Ryan's Trump endorsement accelerates GOP unity

At the end of April, after Donald Trump destroyed his rivals in the East Coast primaries, the prospect of Republican unity in supporting the nominee appeared slim.  The #NeverTrump movement appeared to have momentum, and dozens of high-profile GOP politicians were refusing to endorse Trump.

Democrats were licking their chops, believing they were looking at a contested GOP convention and a potential rejection of the Republican nominee by most of the establishment.

What a difference a few weeks make. 

The joint effort by Trump and the Republican National Committee to unite the party behind the nominee is working, and the GOP is likely to go into the Cleveland convention far more unified than anyone predicted.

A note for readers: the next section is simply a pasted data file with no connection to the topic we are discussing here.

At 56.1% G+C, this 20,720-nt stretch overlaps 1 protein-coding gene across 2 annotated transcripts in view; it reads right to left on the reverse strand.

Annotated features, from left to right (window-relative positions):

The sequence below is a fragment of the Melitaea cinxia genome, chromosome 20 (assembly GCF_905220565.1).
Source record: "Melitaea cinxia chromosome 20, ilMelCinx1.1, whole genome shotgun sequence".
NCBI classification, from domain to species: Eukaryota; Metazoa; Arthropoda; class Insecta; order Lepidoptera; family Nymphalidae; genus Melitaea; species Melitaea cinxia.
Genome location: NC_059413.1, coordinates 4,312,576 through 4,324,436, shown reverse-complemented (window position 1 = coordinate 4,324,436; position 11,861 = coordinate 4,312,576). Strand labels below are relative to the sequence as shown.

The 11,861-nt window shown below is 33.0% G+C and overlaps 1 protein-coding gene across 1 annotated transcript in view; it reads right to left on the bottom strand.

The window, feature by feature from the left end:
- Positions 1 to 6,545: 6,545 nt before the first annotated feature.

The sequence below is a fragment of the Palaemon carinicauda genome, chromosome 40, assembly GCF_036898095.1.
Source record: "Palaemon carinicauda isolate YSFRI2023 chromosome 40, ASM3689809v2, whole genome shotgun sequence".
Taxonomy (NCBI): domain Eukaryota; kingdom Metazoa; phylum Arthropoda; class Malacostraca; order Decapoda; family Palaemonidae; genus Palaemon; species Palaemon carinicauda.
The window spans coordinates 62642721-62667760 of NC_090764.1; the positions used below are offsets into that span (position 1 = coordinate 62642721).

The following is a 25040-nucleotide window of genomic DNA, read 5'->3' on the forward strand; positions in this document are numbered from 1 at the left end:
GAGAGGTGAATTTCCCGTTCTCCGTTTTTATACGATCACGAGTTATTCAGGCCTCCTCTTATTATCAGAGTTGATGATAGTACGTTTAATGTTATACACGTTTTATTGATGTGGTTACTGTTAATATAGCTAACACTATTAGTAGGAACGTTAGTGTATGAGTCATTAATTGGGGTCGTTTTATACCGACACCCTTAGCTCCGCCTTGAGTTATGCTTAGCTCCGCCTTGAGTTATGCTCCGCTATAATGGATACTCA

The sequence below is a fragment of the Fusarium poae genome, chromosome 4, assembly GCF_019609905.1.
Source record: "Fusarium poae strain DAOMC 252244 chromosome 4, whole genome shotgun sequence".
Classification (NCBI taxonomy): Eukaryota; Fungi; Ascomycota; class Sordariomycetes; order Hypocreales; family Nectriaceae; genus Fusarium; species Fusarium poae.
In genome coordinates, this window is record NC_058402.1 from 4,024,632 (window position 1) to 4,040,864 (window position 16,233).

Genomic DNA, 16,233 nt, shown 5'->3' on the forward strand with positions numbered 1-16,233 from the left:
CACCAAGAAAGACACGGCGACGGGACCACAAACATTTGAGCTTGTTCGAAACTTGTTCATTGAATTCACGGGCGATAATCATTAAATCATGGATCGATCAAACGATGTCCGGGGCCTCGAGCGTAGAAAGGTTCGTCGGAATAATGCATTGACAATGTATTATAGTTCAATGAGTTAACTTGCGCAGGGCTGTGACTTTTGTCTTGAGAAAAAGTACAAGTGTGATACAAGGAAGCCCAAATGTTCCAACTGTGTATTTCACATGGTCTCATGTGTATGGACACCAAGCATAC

Meanwhile, it's the Democrats who appear poised to blow up their convention, as Bernie Sanders supporters say they are rejecting Hillary Clinton as the nominee and are extremely unsatisfied with the direction the party platform is taking.  Sanders supporters at the convention – and they are going to be a lot of them – promise an open fight, while demonstrators outside the venue promise disruptions.

One of the reasons for the success of the GOP to unite is the instinct politicians have for political survival.  Not accepting the nominee of the party is akin to committing political suicide, and few Republicans in office wanted to take that step.  Hence the reluctant but inevitable endorsement of Donald Trump by speaker of the House Paul Ryan. 

Ryan was the highest ranking Republican to resist Trump's nomination.  But in the end, his position of opposition was untenable, and he gave in to reality.